With a new leader at the helm, GE may be reconsidering its dividend, according to analysts.
General Electric Co. (GE) surged on Monday, Oct. 1, after the beleaguered industrial conglomerate replaced its Chief Executive Officer and said it will take a non-cash goodwill impairment charge of about $23 billion for troubles related to its Power business. These changes, however, are prompting renewed calls to adjust the company's dividend.
"We believe the language [of] writing down all of Power's goodwill and recognizing both cash and [earnings per share] shortfalls set the stage for re-baselining the company, dividend policy and capital deployment again," said UBS analyst Steven Winoker.
"In light of the cash shortfall, and the dividend of $4.2 billion this year, the dividend / [free cash flow] ratio will most likely now be above 80% in 2018," Barclays analysts wrote in a research note. "Given the amount of internal issues that still need to be worked through, restructuring and investment spend most likely has to move up rather than down in the coming years which may lead to a larger reduction to the medium-term dividend than was previously expected."
Similarly, Bank of America Merrill Lynch analyst Andrew Obin said he expects GE to take "additional steps" to protect its credit rating due to declining Power profitability and cash flow, and expects "a significant cut to [the] dividend earlier than previously expected."
Credit rating giant Moody's cautioned in April that GE's rating could be downgraded if "Moody's expects that revenues in the Power segment will be subject to further declines beyond 2019."
Still, not all believe the impairment charge will directly impact the dividend.
"The only way I could see an impairment charge affecting a dividend would be if it reduced retained earnings to a negative amount," said Chuck Mulford, an accounting professor at Georgia Institute of Technology 's Scheller College of Business. "A dividend paid from negative retained earnings would be a liquidating dividend and firms may not want to do that."
"In the case of GE, their retained earnings are more than sufficient to absorb the goodwill impairment charge, so, because it is non-cash, I don't see it threatening the dividend," Mulford said.
Previously, former GE CEO John Flannery said in late June that the company that the company would maintain current quarterly dividend through the completion of the Healthcare spinoff. The Healthcare business, which generated $19 billion in revenues in 2017, will become a standalone company in the next 10 to 16 months.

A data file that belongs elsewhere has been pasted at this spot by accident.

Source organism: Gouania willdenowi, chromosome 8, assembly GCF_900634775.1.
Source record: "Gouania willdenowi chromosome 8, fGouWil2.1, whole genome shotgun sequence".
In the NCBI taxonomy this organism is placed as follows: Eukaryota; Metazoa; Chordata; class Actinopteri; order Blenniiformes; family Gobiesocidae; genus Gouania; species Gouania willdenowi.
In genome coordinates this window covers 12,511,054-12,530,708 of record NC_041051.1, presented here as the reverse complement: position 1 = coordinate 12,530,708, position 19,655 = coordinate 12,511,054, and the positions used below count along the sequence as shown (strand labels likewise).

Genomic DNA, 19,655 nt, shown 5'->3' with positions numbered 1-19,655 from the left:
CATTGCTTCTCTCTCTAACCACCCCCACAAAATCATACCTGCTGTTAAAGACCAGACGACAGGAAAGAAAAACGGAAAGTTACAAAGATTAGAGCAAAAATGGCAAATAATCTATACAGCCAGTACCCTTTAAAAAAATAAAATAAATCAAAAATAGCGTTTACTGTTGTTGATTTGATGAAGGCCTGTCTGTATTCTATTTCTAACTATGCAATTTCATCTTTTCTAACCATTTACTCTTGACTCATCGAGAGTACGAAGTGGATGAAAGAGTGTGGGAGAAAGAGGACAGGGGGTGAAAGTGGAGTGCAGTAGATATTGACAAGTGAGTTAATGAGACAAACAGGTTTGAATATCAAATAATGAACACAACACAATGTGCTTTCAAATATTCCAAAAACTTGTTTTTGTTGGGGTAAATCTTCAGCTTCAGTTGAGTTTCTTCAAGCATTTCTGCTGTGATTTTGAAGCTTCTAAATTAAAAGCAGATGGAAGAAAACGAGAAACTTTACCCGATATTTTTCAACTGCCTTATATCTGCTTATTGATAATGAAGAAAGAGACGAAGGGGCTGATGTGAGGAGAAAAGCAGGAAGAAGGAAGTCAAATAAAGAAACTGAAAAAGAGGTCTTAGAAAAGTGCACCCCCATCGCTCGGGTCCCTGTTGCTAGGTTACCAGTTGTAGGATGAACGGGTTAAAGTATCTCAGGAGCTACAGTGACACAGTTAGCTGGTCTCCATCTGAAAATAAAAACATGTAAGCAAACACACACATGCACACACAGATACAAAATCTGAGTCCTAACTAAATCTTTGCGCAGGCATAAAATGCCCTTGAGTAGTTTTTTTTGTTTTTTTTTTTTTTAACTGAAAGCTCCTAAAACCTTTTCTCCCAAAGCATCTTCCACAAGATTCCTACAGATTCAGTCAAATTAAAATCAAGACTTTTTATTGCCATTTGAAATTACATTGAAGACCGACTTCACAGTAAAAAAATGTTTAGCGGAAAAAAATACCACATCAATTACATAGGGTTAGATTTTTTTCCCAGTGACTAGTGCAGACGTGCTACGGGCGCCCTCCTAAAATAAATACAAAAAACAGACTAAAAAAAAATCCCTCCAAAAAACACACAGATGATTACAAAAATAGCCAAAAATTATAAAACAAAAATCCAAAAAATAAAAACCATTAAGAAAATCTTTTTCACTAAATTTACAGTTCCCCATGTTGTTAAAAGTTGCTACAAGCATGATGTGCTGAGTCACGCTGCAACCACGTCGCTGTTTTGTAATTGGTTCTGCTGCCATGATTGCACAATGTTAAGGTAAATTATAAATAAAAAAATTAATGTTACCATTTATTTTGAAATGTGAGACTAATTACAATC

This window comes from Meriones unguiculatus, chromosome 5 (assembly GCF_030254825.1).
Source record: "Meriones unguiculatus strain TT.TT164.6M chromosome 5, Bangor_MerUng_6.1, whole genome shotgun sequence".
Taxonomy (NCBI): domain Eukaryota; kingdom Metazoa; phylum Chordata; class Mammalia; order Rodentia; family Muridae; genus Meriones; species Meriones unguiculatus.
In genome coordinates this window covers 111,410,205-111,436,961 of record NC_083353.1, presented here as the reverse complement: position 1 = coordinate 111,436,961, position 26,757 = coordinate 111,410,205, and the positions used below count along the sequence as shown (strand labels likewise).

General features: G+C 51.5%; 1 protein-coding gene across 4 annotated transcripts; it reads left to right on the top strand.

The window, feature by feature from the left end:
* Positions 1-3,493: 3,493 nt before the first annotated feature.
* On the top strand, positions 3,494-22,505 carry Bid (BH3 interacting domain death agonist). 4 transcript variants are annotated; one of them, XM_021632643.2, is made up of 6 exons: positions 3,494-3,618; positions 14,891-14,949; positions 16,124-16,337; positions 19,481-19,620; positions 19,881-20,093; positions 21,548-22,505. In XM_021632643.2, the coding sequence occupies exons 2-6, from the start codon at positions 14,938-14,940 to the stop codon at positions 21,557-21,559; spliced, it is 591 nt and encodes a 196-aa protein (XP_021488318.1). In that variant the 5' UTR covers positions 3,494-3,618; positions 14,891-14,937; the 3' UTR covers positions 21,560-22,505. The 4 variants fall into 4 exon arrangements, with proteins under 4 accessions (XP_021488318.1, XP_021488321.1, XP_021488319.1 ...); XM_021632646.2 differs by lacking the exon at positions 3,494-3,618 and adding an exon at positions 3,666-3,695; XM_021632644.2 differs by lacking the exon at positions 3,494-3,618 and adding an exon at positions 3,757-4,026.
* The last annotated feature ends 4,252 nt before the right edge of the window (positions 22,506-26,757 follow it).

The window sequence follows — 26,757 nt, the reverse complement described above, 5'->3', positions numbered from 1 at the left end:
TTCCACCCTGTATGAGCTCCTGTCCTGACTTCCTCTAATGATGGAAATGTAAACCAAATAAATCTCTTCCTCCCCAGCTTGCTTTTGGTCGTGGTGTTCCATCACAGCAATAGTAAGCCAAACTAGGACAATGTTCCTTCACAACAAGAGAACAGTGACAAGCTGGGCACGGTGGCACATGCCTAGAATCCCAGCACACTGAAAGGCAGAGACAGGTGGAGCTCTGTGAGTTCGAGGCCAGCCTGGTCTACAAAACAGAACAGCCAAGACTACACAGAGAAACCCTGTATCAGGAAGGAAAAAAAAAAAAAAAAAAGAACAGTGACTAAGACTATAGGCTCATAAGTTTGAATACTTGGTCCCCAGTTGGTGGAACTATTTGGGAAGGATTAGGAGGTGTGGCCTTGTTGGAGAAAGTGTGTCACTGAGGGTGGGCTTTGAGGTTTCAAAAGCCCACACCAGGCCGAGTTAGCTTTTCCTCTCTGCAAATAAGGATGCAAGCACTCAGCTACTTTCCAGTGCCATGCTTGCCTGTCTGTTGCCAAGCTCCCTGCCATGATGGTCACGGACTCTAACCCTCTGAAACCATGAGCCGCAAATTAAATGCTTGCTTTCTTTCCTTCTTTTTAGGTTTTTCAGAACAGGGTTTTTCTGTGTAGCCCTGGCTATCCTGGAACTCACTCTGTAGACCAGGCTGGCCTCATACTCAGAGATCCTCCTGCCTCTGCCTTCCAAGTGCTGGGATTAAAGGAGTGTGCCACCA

"At that time, the new GE Healthcare Board of Directors will determine GE Healthcare's dividend policy, which GE expects to reflect healthcare industry practices," the company said in a June 26 statement. "Also at that time, the GE board expects to adjust the GE dividend with a target dividend policy in line with industrial peers."
GE did not provide any additional commentary on the changes outside of the press release today.
Larry Culp, 55, will replace Flannery "effective immediately," the company said. Culp takes over the helm of GE after joining the company's board in April. Prior to joining the board, Culp was the CEO of Danaher Corp. between 2001 and 2014. During his tenure at the diversified conglomerate, Culp led the company to better revenue and increased the market capitalization. In addition to his new role at GE, Culp serves as a director for T. Rowe Price Group Inc. (TROW) , according to BoardEx, a relationship mapping service of TheStreet Inc.
"We will be working very hard in the coming weeks to drive superior execution, and we will move with urgency," Culp said in a statement. "We remain committed to strengthening the balance sheet including deleveraging."
J.P. Morgan analyst Stephen Tusa, who has a Sell rating on the stock, said in May that GE needs to "a cut to the dividend to help with operation de-levering." Meanwhile, Goldman Sachs analysts suggested in late June that the company should suspend its common dividend for the next 18 months to avoid another dividend cut and a potential rating downgrade.
GE shares jumped 8.9% to $12.29 at 1:30 p.m. New York time.